Hundreds of people use a spring called Climax in Rockcastle County as a source of drinking water, and it's been used for thousands of years.
It's one of the largest continuously flowing underground springs in the state and supplies a local bottling company with its product.
And it's nearly pristine, with little human activity documented in its watershed, residents and business owners who work nearby say.
Many of those people as well as the Berea group Kentucky Heartwood are sounding alarms about a federal proposal to commercially log and thin trees, possibly with chemical herbicides, on Daniel Boone National Forest land above the spring.
"Why risk degrading these really important waters to lose money logging land that doesn't really need to be logged?" said Jim Scheff, president of Kentucky Heartwood.
Most of the interested parties seem to agree that the public forest in Rockcastle County, which has been logged before, is not in excellent health. It's a young forest that needs to mature; caves and wetland habitats are in danger or have disappeared, and pests and invasive plants threaten native trees, bats and amphibians.
But the best way to restore health — and forestry philosophy in general — is a matter of controversy.
For the past two years, the U.S. Forest Service has received hundreds of letters and held several public meetings about its Crooked Creek Vegetation Management Project.
The public comment period ended Sept. 3, so a plan has not been finalized. But a preliminary Forest Service report outlines a plan to cut trees to boost growth of hardwoods and timber-quality trees, to use herbicides to put down invasive undesirable species once logging is done, and to build "upland watering holes" or wetlands at the tops of hills.
That last part is good, said Deb Bledsoe, a Rockcastle County resident who has studied environmental science. She is also on the board of Kentucky Waterways Alliance, but she was not speaking for the group.
"We need those ephemeral wetlands up there," Bledsoe said. "That is one thing that was natural and that they would be restoring."
Shallow wetlands, usually created by seasonal seeping of water through the complex limestone channels prevalent in Rockcastle, over the past 200 years have disappeared as a result of damming for farm ponds, agricultural fields or simply a changing forest, said Chris Barton, forest hydrology expert with the University of Kentucky.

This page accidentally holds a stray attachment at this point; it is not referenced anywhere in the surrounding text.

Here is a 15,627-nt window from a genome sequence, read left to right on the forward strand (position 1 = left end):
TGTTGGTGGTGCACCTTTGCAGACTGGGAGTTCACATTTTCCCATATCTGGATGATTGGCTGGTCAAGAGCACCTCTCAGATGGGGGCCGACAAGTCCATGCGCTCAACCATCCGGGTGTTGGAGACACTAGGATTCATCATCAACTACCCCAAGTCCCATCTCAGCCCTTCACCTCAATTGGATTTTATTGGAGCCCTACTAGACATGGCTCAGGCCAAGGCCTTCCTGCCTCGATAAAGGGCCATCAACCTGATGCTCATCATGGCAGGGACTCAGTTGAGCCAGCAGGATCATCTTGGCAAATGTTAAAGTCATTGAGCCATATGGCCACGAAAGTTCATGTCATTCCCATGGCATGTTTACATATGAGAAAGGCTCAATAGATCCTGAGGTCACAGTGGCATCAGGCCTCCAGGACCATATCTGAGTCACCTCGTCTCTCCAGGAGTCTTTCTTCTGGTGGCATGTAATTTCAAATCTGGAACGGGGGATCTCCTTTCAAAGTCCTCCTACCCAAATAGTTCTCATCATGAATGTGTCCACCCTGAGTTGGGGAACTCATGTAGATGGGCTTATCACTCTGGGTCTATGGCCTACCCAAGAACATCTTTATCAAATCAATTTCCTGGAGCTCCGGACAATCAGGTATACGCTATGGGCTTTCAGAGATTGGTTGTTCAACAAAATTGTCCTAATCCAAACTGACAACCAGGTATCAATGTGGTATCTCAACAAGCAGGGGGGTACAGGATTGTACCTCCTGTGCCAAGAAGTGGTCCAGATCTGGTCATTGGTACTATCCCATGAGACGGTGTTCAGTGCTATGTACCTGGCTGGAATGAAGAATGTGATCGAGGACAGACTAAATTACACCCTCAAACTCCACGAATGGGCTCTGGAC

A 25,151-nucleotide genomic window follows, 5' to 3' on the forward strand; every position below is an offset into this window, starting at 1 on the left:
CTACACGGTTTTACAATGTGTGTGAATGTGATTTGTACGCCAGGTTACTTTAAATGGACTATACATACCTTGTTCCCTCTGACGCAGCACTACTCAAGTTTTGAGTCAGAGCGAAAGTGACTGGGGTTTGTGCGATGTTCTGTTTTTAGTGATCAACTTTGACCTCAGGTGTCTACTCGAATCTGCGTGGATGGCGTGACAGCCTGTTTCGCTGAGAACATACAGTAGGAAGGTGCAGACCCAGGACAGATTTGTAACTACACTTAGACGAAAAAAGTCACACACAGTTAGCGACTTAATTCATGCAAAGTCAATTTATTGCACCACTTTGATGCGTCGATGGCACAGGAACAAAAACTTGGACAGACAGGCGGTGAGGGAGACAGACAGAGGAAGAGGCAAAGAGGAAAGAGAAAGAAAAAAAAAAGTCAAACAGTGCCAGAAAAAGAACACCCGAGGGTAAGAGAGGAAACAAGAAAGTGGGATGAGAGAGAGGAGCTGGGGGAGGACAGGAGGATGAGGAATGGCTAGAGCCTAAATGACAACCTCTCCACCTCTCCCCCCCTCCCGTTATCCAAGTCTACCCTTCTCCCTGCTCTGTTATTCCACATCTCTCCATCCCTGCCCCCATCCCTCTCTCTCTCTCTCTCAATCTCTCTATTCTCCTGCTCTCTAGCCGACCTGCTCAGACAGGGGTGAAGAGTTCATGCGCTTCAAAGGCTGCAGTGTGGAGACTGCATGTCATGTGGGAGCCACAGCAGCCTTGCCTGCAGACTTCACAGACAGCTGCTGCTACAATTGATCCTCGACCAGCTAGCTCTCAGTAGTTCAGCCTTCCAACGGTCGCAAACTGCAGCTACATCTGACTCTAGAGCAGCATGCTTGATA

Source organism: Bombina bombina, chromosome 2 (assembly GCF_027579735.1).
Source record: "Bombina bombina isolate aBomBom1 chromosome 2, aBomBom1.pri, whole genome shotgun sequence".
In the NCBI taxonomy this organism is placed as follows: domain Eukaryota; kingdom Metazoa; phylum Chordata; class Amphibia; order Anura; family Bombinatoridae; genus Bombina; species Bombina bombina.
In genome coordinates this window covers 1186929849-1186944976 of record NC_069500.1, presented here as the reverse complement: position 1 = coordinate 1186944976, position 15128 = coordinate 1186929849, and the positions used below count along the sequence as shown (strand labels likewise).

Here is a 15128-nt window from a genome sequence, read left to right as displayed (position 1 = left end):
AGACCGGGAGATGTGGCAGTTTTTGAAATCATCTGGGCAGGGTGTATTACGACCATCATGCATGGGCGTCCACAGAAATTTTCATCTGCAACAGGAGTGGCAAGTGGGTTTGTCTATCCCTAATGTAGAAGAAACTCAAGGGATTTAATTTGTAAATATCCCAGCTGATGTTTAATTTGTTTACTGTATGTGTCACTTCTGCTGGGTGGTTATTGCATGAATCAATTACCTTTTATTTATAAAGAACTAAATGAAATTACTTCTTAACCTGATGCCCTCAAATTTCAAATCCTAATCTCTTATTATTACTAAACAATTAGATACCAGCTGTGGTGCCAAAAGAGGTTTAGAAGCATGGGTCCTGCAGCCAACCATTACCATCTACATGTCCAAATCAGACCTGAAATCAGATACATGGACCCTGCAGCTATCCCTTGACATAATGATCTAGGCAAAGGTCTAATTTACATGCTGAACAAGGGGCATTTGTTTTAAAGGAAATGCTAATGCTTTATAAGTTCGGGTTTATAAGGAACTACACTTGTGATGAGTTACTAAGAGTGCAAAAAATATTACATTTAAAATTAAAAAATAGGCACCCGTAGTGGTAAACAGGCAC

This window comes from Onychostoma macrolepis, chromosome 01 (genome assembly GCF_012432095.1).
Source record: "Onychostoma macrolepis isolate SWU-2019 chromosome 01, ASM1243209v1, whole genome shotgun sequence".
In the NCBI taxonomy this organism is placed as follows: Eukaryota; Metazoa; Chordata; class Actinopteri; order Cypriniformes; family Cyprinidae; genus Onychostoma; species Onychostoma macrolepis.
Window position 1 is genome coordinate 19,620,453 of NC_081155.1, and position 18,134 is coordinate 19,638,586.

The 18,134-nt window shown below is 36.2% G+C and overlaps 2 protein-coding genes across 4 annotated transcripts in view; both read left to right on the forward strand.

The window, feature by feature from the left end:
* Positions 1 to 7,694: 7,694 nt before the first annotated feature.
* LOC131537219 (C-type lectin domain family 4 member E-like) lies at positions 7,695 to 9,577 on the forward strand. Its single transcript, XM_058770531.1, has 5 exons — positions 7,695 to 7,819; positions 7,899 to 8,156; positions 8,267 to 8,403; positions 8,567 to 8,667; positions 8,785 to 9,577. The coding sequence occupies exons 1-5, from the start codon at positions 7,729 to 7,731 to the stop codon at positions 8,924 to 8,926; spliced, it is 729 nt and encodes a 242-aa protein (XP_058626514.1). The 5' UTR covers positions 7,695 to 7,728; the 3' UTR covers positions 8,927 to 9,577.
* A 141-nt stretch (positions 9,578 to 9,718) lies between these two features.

Wetlands exist best in pine stands, Barton said, and across the Daniel Boone, pines have been taken over by hardwood trees, such as maple, that drink up a lot more water. The Forest Service proposal notes that renewed pine stands are part of its goal.
Bledsoe said she was concerned about the methods to create the wetlands and a lack of information about how public and private drinking springs and caves (home to protected Indiana bats and other delicate species) would be affected by herbicides, sediment and by heavy Forest Service equipment rumbling overhead.
Homes on the other side of the ridge from Climax Spring use private springs for their drinking water source, and no one is sure which groundwater basin feeds those springs, she said.
But Daniel Boone National Forest London District Supervisor Derek Ibarguen said springs and underground flows were marked on maps displayed at public meetings.
The public comment period is meant to hear residents' concerns so more study can be done to address specific issues, Ibarguen said. When the Forest Service develops options for more public comment, one of the options could be doing nothing.
Rep. Hal Rogers, R-Somerset, submitted a letter on behalf of a constituent seeking to delay the project until more study is done, Forest Service officials confirmed.
King Bottling Co. President David King, who built a bottling plant on Climax Spring in 2003, said his company left a tap for raw water in its supply line because people have been coming to gather drinking water at the spring since human beings have existed in Kentucky.
His company filters the water he sells because of state regulations, but he said tests have shown that the bacterial content in the raw water is practically non-existent.
If anything happened to damage the spring "You'd see people chaining themselves to trees," King said.
Nearby farmers have voiced worries about runoff caused by logging as well as herbicide applications and effects on bats and other predators of crop-killing insects.
Kentucky Heartwood said herbicides for invasive species won't be necessary if the Forest Service doesn't log the area.
And that's where the aims of the Forest Service diverge.
"Provide forest products for public use" is one of the goals outlined in the preliminary plan. Essentially, the Forest Service wants to cut some trees so that the trees left will be more valuable for future logging, Bledsoe said.
That's partly true, Forest Service officials said, but the health of the forest is primary.
"We wouldn't have proposed it if we didn't think it was needed," said Ibarguen.